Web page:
In the end, I enjoyed reading Shadow Run when I either got over or got used to the things that caused problems for me. I think it will do well with people who like science fiction and fantasy and don’t mind the fact that it recycles some of the often used tropes of the genre. Personally, although I liked it, I feel very neutral about the next novel. Usually the end of novels that I enjoy drive me straight into the pages of the second novel. For Shadow Run, I could either take or leave the next one. This is directly because of the ending: it can either function as an open-ended stand-alone or as an opening for the second novel. Readers will have to decide what it is for them. I still haven’t.

3. 5 stars.

I received a copy of Shadow Run from NetGalley and the publisher in exchange for an honest review. Shadow Run will be published March 21st.

 

 

[The Bear and the Nightingale] Katherine Arden

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I absolutely loved The Bear and the Nightingale. Katherine Arden has crafted a beautiful tale of wildness, beauty, and fantasy. It’s the story of Vasilisa–called Vasya by those who love her–and her family’s trials and triumphs in a world that doesn’t always believe in the mystical. In the wilds of Russia, far from the civilized world of Moscow, Vasilisa and her siblings grow up believing in Morozko–the not-always-nice Frost–and other household and wilderness beings such as the domovoi and the rusalka. It chronicles the life of Vasilisa as she grows and discovers how to reconcile her old beliefs with new ones that make their way to her household.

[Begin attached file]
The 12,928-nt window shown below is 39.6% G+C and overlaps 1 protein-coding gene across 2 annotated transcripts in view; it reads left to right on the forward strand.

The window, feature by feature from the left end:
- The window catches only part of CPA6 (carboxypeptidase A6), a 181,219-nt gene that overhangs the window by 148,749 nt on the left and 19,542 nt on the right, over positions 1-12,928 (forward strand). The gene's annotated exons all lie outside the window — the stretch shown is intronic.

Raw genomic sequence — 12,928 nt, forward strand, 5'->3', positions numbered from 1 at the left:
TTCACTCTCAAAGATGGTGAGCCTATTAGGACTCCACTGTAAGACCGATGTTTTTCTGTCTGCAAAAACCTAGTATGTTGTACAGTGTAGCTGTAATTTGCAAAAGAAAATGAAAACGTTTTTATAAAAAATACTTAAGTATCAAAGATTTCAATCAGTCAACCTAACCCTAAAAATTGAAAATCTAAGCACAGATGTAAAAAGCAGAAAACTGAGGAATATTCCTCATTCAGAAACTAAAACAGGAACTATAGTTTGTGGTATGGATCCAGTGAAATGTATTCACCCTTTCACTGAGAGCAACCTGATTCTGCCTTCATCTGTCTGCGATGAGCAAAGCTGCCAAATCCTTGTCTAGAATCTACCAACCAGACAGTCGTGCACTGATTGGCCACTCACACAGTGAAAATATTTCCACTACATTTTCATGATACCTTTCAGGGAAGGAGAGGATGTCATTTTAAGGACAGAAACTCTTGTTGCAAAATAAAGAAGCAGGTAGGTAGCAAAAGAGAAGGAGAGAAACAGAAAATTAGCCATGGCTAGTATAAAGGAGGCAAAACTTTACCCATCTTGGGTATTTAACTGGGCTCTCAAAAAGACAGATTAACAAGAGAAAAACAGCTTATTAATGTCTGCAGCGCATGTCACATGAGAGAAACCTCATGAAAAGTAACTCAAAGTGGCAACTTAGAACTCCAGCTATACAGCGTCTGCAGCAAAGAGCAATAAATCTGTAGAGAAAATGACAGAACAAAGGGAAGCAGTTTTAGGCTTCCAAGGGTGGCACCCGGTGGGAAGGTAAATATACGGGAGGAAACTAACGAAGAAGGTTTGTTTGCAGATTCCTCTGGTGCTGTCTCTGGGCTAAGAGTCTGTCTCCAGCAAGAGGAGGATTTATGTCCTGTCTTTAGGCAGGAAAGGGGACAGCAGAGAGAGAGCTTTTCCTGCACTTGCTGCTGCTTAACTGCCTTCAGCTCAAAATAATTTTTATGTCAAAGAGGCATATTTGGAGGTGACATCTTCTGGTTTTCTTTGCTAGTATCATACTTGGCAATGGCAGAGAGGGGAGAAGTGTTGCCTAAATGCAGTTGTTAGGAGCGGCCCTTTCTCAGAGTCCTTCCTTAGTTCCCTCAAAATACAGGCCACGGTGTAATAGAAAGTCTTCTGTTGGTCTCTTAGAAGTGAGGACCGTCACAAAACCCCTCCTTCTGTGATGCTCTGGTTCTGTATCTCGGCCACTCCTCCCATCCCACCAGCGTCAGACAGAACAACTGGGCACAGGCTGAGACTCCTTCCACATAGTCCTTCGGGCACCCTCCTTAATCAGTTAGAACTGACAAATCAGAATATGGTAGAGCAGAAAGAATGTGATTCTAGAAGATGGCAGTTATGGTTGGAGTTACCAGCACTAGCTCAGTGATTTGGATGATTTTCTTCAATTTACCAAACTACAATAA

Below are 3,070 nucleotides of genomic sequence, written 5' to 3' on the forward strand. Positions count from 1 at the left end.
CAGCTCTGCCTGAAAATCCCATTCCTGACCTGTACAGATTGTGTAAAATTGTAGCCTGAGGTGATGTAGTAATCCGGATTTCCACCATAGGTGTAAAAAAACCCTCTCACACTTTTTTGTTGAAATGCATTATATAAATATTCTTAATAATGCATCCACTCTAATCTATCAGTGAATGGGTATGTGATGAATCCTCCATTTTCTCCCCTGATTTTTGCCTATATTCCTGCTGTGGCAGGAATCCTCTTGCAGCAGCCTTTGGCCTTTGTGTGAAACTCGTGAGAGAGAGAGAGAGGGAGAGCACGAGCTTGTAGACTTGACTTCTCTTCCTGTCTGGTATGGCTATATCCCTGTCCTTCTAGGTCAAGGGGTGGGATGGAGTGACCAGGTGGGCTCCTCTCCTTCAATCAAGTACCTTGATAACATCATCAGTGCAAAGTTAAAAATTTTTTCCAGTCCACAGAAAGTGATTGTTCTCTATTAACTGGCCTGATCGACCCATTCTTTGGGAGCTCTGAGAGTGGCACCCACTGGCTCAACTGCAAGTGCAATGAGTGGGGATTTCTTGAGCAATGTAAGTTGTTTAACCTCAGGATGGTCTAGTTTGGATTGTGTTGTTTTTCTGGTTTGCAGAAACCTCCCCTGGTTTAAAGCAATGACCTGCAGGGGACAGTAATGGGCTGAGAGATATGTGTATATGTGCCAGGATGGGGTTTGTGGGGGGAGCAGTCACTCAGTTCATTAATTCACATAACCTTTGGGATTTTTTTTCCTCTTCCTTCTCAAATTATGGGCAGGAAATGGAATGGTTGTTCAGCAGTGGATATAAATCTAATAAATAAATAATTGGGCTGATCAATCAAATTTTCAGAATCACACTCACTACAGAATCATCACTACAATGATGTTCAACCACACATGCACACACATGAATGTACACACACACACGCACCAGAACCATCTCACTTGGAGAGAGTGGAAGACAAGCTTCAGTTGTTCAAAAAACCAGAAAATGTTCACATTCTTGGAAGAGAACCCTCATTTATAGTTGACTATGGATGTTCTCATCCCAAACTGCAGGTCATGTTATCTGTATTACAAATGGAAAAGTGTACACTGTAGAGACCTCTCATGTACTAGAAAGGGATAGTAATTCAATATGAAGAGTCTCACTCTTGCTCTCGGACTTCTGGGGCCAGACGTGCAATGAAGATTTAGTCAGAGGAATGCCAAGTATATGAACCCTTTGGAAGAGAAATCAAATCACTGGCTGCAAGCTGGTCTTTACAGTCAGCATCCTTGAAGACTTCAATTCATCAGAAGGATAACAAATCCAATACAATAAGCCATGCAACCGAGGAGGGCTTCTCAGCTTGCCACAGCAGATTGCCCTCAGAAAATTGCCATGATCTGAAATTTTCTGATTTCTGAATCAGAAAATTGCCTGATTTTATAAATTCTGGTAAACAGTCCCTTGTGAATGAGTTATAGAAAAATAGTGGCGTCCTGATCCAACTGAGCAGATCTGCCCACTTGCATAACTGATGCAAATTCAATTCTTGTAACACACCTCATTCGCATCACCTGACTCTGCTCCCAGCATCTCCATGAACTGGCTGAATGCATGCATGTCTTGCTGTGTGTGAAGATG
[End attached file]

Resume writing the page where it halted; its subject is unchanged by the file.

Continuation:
The Bear and the Nightingale opens with a Russian folktale, that of Morozko and the maiden. It sets up the story quite well, as there are parallels to this folktale throughout The Bear and the Nightingale. While I would say that is the main folktale that is threaded throughout the book, Arden has included more of the mythology and stories of the region to create a rich cultural setting in addition to a rich physical setting. And it wasn’t mentioned just to have “culture.” The beliefs of the North–which is, according to those who live in the cities, obsolete and incorrect–are consistently in the narrative. As Vasilisa grows, Arden introduces more of the mythology as she learns about it through exploring her world. It was a natural way of storytelling and of growing the world contained in the book.

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Morozko and the Maiden

Vasilisa is characterized as a wild child. As a daughter, it’s expected of her to marry. Those who love her expect that this wildling will eventually grow calmer. She never does. I was very happy that Vasya was the main protagonist in The Bear and the Nightingale. She sees the world differently than the others do, which is often why there’s a lot of conflict between Vasya and the people around her, especially when the new stepmother comes from Moscow.

With the introduction of the stepmother comes one of the main conflicts of the novel. While there are other, minor conflicts such as growing up and wanting to be your own person while also respecting the wishes of your parents, this one is the focus. And it was great. It allowed Arden to take a look at the conflict of the old versus the new, in particular the beliefs in the old Gods  and spirits against the new God. At first, it’s little things. Then as it escalates into a larger conflict, Vasya realizes that forgetting the old Gods and spirits may be more harmful than anyone realizes.